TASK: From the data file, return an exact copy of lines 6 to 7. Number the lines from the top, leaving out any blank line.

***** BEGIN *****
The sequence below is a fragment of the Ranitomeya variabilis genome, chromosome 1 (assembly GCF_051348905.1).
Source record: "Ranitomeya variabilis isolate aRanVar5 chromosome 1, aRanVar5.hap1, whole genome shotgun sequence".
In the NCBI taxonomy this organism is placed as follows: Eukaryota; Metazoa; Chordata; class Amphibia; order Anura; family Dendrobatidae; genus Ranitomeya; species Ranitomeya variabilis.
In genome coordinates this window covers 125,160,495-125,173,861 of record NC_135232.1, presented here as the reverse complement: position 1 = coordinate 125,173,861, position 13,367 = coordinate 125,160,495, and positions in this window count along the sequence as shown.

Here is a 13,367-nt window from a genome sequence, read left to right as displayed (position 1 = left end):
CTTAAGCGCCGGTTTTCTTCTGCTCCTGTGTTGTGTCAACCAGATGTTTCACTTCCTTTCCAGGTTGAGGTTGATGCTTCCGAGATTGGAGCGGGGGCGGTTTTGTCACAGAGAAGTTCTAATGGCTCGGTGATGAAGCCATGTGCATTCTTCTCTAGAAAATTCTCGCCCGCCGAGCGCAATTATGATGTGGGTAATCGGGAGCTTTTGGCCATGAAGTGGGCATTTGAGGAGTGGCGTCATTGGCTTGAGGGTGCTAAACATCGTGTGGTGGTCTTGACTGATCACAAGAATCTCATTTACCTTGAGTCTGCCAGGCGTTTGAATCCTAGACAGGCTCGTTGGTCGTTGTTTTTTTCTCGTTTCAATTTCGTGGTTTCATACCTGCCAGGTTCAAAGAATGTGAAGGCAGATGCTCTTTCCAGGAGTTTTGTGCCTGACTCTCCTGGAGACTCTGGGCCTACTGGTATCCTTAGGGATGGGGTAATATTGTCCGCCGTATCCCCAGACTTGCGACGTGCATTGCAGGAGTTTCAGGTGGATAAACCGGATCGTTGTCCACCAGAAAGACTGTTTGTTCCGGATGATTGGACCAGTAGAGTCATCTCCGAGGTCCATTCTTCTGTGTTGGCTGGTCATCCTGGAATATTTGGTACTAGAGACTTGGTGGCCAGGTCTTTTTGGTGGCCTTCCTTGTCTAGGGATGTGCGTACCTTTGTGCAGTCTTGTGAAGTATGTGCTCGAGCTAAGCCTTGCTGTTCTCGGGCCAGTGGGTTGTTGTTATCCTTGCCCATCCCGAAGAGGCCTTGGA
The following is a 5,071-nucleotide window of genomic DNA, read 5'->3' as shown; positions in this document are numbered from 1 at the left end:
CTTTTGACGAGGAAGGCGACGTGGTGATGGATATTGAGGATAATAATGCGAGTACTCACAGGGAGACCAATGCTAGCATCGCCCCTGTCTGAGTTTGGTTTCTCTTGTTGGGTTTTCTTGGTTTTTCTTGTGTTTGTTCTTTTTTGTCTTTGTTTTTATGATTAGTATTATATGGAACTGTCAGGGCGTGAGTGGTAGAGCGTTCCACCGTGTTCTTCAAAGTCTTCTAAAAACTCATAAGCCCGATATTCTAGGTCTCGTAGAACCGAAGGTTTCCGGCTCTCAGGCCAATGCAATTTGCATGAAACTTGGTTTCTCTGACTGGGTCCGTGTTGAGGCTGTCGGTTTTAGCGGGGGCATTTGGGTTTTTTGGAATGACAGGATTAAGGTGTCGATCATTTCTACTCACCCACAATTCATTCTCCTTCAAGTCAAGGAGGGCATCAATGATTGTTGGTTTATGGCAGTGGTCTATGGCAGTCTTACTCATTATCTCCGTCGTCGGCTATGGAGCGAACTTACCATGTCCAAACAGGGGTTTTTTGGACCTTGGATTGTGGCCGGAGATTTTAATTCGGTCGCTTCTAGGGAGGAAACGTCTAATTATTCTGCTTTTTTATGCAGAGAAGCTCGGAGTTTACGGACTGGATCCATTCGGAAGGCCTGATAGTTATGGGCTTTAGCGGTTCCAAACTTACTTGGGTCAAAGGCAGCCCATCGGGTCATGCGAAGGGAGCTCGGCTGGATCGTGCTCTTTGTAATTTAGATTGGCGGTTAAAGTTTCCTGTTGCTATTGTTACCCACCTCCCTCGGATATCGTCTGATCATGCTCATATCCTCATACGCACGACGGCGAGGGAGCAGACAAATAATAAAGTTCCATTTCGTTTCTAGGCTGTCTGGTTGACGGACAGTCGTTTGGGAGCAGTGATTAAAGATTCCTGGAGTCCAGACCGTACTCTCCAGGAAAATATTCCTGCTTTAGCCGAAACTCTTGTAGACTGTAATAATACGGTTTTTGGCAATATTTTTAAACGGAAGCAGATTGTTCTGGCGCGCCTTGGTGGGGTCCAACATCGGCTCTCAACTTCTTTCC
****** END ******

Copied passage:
CTTAAGCGCCGGTTTTCTTCTGCTCCTGTGTTGTGTCAACCAGATGTTTCACTTCCTTTCCAGGTTGAGGTTGATGCTTCCGAGATTGGAGCGGGGGCGGTTTTGTCACAGAGAAGTTCTAATGGCTCGGTGATGAAGCCATGTGCATTCTTCTCTAGAAAATTCTCGCCCGCCGAGCGCAATTATGATGTGGGTAATCGGGAGCTTTTGGCCATGAAGTGGGCATTTGAGGAGTGGCGTCATTGGCTTGAGGGTGCTAAACATCGTGTGGTGGTCTTGACTGATCACAAGAATCTCATTTACCTTGAGTCTGCCAGGCGTTTGAATCCTAGACAGGCTCGTTGGTCGTTGTTTTTTTCTCGTTTCAATTTCGTGGTTTCATACCTGCCAGGTTCAAAGAATGTGAAGGCAGATGCTCTTTCCAGGAGTTTTGTGCCTGACTCTCCTGGAGACTCTGGGCCTACTGGTATCCTTAGGGATGGGGTAATATTGTCCGCCGTATCCCCAGACTTGCGACGTGCATTGCAGGAGTTTCAGGTGGATAAACCGGATCGTTGTCCACCAGAAAGACTGTTTGTTCCGGATGATTGGACCAGTAGAGTCATCTCCGAGGTCCATTCTTCTGTGTTGGCTGGTCATCCTGGAATATTTGGTACTAGAGACTTGGTGGCCAGGTCTTTTTGGTGGCCTTCCTTGTCTAGGGATGTGCGTACCTTTGTGCAGTCTTGTGAAGTATGTGCTCGAGCTAAGCCTTGCTGTTCTCGGGCCAGTGGGTTGTTGTTATCCTTGCCCATCCCGAAGAGGCCTTGGA
The following is a 5,071-nucleotide window of genomic DNA, read 5'->3' as shown; positions in this document are numbered from 1 at the left end: